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PP-020 New versatile diffusion cell for rapid and handy permeability assessments in experimental medicine development in hospital pharmacy
  1. D Salmon1,2,
  2. V Lebreton1,
  3. EH Diouf1,
  4. C Pivot1,
  5. F Pirot1,2
  1. 1Edouard Herriot Hospital-Hospices Civils de Lyon, Hospital Pharmacy, Lyon, France
  2. 2UMR 5303 CNRS/University Claude Bernard Lyon 1, Laboratoire de Pharmacie Galénique Industrielle, Lyon, France


Background The development of experimental medicine (EM) for clinical trials is a tedious but lucrative activity for hospital pharmacies. This activity requires the compounding of poorly described compounds with often unfavourable biopharmaceutical characteristics. National competent authorities (NCA) now require a high level of proof to approve such preparations. To evaluate (i) safety of use and (ii) potential efficiency of EM, in vitro characterisation of tissular bioavailability can be performed on devices called diffusion cells.

Purpose Available diffusion cells are research devices that are not well adapted to the context of HP. We developed and validated a new, easy to use, inexpensive and versatile diffusion cell called VitroPharma, meant to obtain permeation and penetration data across a wild range of biological or artificial membranes.

Material and methods VitroPharma was developed in collaboration with a local plasturgist. A validation study using caffeine and testosterone as model compounds, covering (i) infinite and finite donor conditions, (ii) artificial and biological membranes and (iii) different types of liquid and semi-solid receptor fluids was performed. VitroPharma was compared with a widely used diffusion cell reference (ie, Franz cell).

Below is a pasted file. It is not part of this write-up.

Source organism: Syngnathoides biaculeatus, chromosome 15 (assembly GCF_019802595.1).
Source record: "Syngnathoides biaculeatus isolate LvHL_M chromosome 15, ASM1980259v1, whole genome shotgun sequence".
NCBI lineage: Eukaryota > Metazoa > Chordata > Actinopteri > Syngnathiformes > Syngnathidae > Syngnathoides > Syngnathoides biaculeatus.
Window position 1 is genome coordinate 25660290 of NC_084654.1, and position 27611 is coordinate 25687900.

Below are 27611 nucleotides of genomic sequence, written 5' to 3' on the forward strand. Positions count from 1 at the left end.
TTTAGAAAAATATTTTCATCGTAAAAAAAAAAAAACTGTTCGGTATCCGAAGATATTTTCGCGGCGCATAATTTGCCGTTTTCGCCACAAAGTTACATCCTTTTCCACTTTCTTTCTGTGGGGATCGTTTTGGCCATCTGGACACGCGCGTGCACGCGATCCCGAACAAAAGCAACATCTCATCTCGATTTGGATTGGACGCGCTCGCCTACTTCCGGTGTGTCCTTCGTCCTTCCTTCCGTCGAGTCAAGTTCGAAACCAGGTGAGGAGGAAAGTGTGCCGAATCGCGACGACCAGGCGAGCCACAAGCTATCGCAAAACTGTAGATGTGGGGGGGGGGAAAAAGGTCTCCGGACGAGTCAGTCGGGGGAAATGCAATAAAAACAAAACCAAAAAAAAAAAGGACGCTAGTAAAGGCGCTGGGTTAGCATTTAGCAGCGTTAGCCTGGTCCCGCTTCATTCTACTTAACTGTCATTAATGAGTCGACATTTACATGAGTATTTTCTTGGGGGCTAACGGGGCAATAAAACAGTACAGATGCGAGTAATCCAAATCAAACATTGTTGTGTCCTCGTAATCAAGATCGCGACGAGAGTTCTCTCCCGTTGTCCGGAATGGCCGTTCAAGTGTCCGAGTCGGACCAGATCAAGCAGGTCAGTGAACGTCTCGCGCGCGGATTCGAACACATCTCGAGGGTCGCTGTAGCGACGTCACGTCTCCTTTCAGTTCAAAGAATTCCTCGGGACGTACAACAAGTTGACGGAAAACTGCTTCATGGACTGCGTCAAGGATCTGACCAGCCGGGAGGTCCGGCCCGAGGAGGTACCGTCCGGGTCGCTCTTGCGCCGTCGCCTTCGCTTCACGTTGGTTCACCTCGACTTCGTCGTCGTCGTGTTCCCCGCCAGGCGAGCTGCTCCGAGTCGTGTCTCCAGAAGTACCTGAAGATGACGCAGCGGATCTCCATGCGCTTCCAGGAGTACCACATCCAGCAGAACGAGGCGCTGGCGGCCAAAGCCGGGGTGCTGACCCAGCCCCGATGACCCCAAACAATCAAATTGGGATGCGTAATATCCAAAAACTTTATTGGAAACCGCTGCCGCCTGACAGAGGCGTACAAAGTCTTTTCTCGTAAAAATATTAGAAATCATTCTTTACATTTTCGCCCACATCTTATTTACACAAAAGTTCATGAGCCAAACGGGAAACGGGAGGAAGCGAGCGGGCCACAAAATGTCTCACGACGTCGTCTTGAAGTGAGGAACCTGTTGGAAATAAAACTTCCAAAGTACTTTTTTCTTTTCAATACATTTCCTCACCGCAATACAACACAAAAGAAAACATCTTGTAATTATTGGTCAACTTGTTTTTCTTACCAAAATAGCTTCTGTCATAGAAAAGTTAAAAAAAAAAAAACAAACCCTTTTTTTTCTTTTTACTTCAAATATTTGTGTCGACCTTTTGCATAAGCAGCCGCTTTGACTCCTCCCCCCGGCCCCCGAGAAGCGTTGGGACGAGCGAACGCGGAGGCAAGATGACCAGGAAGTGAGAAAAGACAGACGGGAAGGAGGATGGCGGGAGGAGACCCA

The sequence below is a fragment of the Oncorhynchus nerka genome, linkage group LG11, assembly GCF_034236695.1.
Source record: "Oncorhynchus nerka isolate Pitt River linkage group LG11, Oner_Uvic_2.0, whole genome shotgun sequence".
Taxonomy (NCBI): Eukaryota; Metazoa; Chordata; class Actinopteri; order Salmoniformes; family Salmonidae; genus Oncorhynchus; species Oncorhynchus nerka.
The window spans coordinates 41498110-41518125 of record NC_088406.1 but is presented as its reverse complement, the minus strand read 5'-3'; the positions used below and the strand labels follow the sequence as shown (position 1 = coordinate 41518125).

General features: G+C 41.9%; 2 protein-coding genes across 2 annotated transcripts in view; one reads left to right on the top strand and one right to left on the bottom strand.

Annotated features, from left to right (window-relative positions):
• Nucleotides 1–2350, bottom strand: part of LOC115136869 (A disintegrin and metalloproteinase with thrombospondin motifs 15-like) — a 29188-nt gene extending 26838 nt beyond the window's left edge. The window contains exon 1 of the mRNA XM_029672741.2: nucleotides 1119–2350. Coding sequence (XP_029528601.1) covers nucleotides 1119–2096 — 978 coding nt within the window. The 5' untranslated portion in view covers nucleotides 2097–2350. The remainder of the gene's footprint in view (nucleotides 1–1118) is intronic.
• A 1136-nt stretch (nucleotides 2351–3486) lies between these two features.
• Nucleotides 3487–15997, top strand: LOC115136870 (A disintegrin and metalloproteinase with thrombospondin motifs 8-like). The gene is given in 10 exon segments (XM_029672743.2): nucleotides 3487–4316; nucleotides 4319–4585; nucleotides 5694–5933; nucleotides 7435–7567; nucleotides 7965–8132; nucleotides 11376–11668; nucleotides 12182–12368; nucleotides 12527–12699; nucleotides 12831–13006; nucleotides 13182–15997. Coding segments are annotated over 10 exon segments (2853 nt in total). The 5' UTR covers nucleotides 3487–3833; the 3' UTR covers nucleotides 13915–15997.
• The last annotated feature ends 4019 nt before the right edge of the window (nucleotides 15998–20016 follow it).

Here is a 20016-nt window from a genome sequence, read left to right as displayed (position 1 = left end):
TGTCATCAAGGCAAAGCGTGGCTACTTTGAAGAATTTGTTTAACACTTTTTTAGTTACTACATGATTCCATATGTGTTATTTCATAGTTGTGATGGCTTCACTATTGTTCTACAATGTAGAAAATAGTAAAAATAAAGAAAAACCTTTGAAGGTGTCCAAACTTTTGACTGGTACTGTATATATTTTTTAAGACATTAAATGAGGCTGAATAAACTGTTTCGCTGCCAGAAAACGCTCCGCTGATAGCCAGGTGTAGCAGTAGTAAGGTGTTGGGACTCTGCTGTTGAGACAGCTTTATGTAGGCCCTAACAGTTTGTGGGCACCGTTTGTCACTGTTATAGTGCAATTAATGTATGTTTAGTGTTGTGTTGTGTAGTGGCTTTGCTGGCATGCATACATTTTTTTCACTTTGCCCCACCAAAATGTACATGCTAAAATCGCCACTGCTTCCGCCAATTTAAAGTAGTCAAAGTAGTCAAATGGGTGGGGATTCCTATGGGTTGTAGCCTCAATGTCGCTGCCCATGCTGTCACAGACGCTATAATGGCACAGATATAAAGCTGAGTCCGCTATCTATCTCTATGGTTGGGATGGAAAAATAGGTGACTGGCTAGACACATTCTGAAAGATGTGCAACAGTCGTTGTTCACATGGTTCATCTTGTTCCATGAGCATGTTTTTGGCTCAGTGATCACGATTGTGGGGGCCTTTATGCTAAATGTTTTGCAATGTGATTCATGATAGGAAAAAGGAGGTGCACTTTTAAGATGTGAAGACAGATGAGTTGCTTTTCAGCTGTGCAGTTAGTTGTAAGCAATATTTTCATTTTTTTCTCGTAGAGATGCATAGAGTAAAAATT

Results Permeation results in both cells were fitted to a mathematical model following Fick’s laws of diffusion. Permeability characteristics given by the model were compared using a non-parametric test. VitroPharma was found to be equivalent to the Franz cell under harmonised experimental conditions. Furthermore, VitroPharma enabled the determination of tissular penetration kinetics which in return enabled prefiguration of EM medicine active ingredient exposure and safety profile in future clinical trials. Such data will be presented to the NCA in the EM pharmaceutical dossier to apply for approval.

Conclusion VitroPharma was adapted to EM development. Furthermore, it can be used in quality control hospital preparations containing BSC class III and IV compounds and in other assessments where penetration and permeation data in a biological or artificial (ie, gloves, conditioning device) membrane are required in hospital pharmacies.

No conflict of interest

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